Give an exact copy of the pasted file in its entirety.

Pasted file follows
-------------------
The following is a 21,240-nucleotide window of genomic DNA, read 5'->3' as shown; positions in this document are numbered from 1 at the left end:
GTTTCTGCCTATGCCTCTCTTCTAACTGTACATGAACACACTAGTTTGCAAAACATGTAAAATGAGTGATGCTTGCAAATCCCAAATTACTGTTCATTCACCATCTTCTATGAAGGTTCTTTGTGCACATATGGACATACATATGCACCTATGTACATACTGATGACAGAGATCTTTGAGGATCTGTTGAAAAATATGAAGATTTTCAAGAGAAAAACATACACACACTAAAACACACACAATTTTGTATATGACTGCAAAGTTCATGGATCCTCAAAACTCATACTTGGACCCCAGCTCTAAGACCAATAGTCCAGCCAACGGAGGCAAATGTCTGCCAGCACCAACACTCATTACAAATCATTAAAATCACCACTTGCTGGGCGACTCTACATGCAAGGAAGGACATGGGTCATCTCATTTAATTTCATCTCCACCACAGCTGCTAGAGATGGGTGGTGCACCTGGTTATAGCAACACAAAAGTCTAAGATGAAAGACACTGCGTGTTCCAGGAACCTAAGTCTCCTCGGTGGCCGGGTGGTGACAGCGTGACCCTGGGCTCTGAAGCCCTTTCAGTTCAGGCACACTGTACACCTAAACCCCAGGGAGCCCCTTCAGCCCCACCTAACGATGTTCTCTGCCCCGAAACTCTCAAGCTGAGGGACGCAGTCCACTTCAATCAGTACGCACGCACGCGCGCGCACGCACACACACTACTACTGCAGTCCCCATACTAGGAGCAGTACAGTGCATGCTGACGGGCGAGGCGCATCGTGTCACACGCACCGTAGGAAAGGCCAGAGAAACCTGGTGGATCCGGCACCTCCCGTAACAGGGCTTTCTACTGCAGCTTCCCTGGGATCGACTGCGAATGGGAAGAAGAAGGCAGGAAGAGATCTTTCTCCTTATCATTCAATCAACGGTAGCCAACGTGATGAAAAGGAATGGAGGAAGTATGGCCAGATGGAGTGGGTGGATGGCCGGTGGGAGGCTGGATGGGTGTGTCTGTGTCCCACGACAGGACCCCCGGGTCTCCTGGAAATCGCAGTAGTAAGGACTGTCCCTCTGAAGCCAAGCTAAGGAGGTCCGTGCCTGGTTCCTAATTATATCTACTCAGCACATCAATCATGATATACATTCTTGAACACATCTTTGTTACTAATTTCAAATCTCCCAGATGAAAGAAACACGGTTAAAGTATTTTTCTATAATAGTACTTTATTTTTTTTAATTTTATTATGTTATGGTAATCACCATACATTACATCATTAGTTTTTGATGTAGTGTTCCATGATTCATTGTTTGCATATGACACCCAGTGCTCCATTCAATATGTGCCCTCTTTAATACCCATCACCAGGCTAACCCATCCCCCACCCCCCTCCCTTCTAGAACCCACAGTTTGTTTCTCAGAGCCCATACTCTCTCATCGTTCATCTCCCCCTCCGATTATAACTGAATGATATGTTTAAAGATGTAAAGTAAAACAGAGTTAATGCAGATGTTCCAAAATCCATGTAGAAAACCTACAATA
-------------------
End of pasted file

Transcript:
The following is a 21,240-nucleotide window of genomic DNA, read 5'->3' as shown; positions in this document are numbered from 1 at the left end:
GTTTCTGCCTATGCCTCTCTTCTAACTGTACATGAACACACTAGTTTGCAAAACATGTAAAATGAGTGATGCTTGCAAATCCCAAATTACTGTTCATTCACCATCTTCTATGAAGGTTCTTTGTGCACATATGGACATACATATGCACCTATGTACATACTGATGACAGAGATCTTTGAGGATCTGTTGAAAAATATGAAGATTTTCAAGAGAAAAACATACACACACTAAAACACACACAATTTTGTATATGACTGCAAAGTTCATGGATCCTCAAAACTCATACTTGGACCCCAGCTCTAAGACCAATAGTCCAGCCAACGGAGGCAAATGTCTGCCAGCACCAACACTCATTACAAATCATTAAAATCACCACTTGCTGGGCGACTCTACATGCAAGGAAGGACATGGGTCATCTCATTTAATTTCATCTCCACCACAGCTGCTAGAGATGGGTGGTGCACCTGGTTATAGCAACACAAAAGTCTAAGATGAAAGACACTGCGTGTTCCAGGAACCTAAGTCTCCTCGGTGGCCGGGTGGTGACAGCGTGACCCTGGGCTCTGAAGCCCTTTCAGTTCAGGCACACTGTACACCTAAACCCCAGGGAGCCCCTTCAGCCCCACCTAACGATGTTCTCTGCCCCGAAACTCTCAAGCTGAGGGACGCAGTCCACTTCAATCAGTACGCACGCACGCGCGCGCACGCACACACACTACTACTGCAGTCCCCATACTAGGAGCAGTACAGTGCATGCTGACGGGCGAGGCGCATCGTGTCACACGCACCGTAGGAAAGGCCAGAGAAACCTGGTGGATCCGGCACCTCCCGTAACAGGGCTTTCTACTGCAGCTTCCCTGGGATCGACTGCGAATGGGAAGAAGAAGGCAGGAAGAGATCTTTCTCCTTATCATTCAATCAACGGTAGCCAACGTGATGAAAAGGAATGGAGGAAGTATGGCCAGATGGAGTGGGTGGATGGCCGGTGGGAGGCTGGATGGGTGTGTCTGTGTCCCACGACAGGACCCCCGGGTCTCCTGGAAATCGCAGTAGTAAGGACTGTCCCTCTGAAGCCAAGCTAAGGAGGTCCGTGCCTGGTTCCTAATTATATCTACTCAGCACATCAATCATGATATACATTCTTGAACACATCTTTGTTACTAATTTCAAATCTCCCAGATGAAAGAAACACGGTTAAAGTATTTTTCTATAATAGTACTTTATTTTTTTTAATTTTATTATGTTATGGTAATCACCATACATTACATCATTAGTTTTTGATGTAGTGTTCCATGATTCATTGTTTGCATATGACACCCAGTGCTCCATTCAATATGTGCCCTCTTTAATACCCATCACCAGGCTAACCCATCCCCCACCCCCCTCCCTTCTAGAACCCACAGTTTGTTTCTCAGAGCCCATACTCTCTCATCGTTCATCTCCCCCTCCGATTATAACTGAATGATATGTTTAAAGATGTAAAGTAAAACAGAGTTAATGCAGATGTTCCAAAATCCATGTAGAAAACCTACAATA